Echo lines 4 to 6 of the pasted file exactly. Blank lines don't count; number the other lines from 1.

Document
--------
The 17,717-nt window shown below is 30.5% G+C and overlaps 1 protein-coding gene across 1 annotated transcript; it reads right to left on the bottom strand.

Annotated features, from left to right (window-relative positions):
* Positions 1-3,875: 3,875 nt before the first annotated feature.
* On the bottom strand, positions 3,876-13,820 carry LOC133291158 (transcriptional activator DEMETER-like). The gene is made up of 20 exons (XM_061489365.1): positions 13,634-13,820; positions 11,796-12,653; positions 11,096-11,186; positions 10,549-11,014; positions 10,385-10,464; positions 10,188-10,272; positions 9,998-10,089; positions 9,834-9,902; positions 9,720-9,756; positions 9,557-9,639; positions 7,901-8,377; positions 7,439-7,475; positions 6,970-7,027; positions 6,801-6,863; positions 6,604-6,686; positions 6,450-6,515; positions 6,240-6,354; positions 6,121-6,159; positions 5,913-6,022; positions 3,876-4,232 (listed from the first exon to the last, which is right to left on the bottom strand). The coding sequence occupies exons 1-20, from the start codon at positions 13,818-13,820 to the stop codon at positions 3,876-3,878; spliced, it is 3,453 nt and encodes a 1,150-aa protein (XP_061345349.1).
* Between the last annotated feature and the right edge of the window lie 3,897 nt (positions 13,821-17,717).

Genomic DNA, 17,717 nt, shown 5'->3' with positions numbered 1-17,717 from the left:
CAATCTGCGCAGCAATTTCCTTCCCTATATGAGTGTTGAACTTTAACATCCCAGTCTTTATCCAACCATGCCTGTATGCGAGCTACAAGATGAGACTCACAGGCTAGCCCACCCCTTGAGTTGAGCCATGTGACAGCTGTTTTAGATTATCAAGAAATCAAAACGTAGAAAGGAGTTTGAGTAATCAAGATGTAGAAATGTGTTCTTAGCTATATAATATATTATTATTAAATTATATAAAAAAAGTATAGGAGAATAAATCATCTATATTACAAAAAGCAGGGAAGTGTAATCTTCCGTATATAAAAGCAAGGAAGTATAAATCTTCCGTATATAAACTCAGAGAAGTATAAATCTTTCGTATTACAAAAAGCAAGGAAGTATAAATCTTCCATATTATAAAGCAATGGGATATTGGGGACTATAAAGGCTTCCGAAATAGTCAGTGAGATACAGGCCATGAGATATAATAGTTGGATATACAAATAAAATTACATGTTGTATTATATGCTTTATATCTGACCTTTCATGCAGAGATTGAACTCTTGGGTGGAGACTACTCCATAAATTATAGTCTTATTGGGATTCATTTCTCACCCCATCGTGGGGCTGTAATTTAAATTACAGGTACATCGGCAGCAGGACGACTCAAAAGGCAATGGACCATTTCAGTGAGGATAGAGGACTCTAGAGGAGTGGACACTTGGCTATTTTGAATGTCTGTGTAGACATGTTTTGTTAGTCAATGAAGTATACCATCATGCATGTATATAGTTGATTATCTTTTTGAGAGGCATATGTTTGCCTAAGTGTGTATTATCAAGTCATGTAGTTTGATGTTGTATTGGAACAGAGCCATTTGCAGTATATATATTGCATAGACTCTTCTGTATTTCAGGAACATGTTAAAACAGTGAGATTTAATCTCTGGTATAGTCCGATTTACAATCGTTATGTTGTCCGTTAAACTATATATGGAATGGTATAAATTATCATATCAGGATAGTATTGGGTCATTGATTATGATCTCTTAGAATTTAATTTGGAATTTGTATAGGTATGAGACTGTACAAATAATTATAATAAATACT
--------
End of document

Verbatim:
* On the bottom strand, positions 3,876-13,820 carry LOC133291158 (transcriptional activator DEMETER-like). The gene is made up of 20 exons (XM_061489365.1): positions 13,634-13,820; positions 11,796-12,653; positions 11,096-11,186; positions 10,549-11,014; positions 10,385-10,464; positions 10,188-10,272; positions 9,998-10,089; positions 9,834-9,902; positions 9,720-9,756; positions 9,557-9,639; positions 7,901-8,377; positions 7,439-7,475; positions 6,970-7,027; positions 6,801-6,863; positions 6,604-6,686; positions 6,450-6,515; positions 6,240-6,354; positions 6,121-6,159; positions 5,913-6,022; positions 3,876-4,232 (listed from the first exon to the last, which is right to left on the bottom strand). The coding sequence occupies exons 1-20, from the start codon at positions 13,818-13,820 to the stop codon at positions 3,876-3,878; spliced, it is 3,453 nt and encodes a 1,150-aa protein (XP_061345349.1).
* Between the last annotated feature and the right edge of the window lie 3,897 nt (positions 13,821-17,717).

Genomic DNA, 17,717 nt, shown 5'->3' with positions numbered 1-17,717 from the left: